Initial bar-code adoption was so anemic that in 1976 Business Week published an article headlined ‘The Supermarket Scanner That Failed.’ Experts had predicted 1,000 stores would have scanners by that point, but only 50 had installed the costly equipment. Not until the early 1980s would scanners become pervasive in supermarkets. "What really turned the corner was not the grocery industry, but the mass merchandisers," says Stephen Brown, author of Revolution at the Checkout Counter: The Explosion of the Bar Code. "When the mass merchandisers, most notably Kmart, decided to adopt the system, that built a momentum that never stopped."”
* The scope and scale of the impact of new technology can be hard to foresee: The guy who invented barcodes saw in them a way to automate supermarket checkouts. However the real value in barcodes, not initially foreseen by the inventor, is information. “As often happens with seemingly minor technological changes, bar codes have had a huge and unexpected impact. Cash registers had been mere repositories of money; post-UPC, they became data conduits par excellence. Each time a product is sold, a record of the item is now preserved. And as any student of Wal-Mart can tell you, that altered the balance of power between retailers and manufacturers. Once, manufacturers controlled data about product sales via warehouse inventories. They understood what was selling much better than the retailers. But now the stores had data too—and both sides would learn to mine that information.”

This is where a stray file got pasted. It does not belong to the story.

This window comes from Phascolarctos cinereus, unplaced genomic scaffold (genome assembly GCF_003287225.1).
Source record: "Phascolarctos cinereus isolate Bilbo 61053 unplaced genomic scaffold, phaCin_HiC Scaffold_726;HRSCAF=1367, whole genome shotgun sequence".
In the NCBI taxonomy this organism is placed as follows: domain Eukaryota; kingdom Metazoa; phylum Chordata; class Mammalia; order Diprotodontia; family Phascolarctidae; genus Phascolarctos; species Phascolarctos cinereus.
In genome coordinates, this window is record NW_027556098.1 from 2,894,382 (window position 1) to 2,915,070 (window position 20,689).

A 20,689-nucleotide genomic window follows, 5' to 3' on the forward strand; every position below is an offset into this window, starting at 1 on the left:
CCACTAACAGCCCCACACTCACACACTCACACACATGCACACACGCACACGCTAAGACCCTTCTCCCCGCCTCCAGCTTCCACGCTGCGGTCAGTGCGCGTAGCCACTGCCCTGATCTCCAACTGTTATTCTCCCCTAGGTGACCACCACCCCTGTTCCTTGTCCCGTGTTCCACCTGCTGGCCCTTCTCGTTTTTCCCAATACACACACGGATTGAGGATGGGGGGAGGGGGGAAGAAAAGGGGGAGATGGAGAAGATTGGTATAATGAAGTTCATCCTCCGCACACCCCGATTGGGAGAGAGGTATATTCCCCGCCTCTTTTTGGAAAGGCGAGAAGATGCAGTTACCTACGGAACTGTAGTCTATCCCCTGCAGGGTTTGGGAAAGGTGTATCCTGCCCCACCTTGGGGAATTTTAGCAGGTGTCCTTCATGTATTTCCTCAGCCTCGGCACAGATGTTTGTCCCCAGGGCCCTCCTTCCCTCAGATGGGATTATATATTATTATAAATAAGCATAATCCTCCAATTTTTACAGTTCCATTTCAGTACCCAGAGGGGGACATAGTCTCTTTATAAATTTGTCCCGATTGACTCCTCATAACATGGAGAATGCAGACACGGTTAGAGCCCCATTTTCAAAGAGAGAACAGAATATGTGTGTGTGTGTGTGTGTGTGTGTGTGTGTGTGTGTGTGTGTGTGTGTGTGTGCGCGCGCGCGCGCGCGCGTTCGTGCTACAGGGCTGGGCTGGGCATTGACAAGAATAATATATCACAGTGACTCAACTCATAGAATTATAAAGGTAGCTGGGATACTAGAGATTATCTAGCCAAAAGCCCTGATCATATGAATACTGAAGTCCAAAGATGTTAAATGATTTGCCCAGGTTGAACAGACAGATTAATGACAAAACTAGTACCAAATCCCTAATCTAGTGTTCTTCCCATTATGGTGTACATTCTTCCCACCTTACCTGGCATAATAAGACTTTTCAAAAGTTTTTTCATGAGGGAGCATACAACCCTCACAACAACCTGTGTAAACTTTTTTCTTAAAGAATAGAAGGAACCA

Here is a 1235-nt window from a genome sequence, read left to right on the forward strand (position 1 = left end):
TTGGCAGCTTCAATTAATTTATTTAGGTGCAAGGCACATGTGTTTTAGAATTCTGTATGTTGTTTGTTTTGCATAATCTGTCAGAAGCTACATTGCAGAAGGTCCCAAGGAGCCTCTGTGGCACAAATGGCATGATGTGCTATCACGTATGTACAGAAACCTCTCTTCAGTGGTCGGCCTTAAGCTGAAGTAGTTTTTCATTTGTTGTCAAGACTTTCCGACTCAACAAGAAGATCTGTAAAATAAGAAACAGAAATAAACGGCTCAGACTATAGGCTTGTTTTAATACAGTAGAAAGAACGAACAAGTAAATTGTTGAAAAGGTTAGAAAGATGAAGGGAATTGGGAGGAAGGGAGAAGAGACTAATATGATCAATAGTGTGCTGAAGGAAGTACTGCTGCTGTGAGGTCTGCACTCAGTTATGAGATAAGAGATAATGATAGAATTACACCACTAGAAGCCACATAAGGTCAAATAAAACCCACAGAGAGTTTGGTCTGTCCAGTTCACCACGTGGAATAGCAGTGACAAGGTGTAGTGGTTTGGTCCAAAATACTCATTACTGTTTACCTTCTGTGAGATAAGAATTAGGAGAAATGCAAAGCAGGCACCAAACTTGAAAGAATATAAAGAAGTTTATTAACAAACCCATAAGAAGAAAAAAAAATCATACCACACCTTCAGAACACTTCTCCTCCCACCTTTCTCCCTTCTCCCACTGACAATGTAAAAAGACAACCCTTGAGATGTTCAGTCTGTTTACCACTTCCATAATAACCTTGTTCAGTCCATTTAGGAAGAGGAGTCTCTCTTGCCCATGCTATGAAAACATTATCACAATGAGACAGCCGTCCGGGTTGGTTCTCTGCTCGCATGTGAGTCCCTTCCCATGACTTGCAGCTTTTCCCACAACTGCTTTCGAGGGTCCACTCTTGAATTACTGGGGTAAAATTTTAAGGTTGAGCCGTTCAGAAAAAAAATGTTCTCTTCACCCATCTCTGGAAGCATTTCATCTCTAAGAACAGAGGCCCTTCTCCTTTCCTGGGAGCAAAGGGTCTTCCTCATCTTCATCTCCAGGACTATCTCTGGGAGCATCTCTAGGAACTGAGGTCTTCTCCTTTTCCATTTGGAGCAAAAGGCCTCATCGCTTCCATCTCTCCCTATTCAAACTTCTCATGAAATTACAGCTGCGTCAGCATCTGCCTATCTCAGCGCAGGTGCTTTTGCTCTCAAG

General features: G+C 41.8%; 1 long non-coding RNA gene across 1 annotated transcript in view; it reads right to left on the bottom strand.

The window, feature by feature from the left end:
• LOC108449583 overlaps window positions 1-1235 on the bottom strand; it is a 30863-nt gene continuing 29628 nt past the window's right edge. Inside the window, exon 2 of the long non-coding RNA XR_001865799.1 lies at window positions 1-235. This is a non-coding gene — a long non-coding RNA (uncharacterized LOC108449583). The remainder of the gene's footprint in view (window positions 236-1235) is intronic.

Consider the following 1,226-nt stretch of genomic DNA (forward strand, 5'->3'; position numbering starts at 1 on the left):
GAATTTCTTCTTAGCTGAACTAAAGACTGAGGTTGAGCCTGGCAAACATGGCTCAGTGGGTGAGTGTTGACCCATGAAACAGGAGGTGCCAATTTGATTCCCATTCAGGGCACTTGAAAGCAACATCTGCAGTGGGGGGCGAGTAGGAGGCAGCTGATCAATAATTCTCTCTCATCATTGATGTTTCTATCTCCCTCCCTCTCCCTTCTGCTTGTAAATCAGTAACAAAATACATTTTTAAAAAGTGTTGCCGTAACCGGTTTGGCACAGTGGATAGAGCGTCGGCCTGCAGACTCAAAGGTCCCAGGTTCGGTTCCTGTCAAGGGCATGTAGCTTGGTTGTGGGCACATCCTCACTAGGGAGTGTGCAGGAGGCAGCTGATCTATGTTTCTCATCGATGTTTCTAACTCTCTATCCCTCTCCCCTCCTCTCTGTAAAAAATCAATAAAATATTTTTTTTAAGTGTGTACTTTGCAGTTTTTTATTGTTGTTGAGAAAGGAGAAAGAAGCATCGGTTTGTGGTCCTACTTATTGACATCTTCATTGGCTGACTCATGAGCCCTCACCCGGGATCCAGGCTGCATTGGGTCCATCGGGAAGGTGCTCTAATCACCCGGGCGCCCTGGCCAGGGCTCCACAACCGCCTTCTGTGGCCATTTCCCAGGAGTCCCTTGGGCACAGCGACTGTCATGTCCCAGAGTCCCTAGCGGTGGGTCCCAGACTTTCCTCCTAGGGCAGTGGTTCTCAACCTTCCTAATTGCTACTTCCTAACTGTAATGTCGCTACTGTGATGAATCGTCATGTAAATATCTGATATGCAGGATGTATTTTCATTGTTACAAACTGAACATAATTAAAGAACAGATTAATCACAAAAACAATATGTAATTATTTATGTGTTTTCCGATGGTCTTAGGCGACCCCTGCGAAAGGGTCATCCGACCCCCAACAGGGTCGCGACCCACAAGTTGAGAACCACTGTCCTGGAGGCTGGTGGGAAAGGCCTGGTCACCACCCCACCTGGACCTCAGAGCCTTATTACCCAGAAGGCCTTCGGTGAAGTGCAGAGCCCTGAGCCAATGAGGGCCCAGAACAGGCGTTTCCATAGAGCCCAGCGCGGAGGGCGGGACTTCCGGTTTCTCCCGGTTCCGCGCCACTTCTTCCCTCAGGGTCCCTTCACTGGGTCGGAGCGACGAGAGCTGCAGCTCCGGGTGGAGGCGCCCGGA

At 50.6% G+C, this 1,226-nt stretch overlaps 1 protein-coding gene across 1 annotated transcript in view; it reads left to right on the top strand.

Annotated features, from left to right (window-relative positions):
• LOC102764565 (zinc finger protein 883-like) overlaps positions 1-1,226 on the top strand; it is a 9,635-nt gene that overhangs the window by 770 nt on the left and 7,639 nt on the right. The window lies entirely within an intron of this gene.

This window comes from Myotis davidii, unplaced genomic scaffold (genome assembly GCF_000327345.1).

It will be interesting to see how the RFID wars play out and in what unforeseen ways they will change the world of business as well as our lives.
March 07, 2004
Scott Adams and incremental innovation
Michael Schrage at Technology Review offers up this interesting anecdote: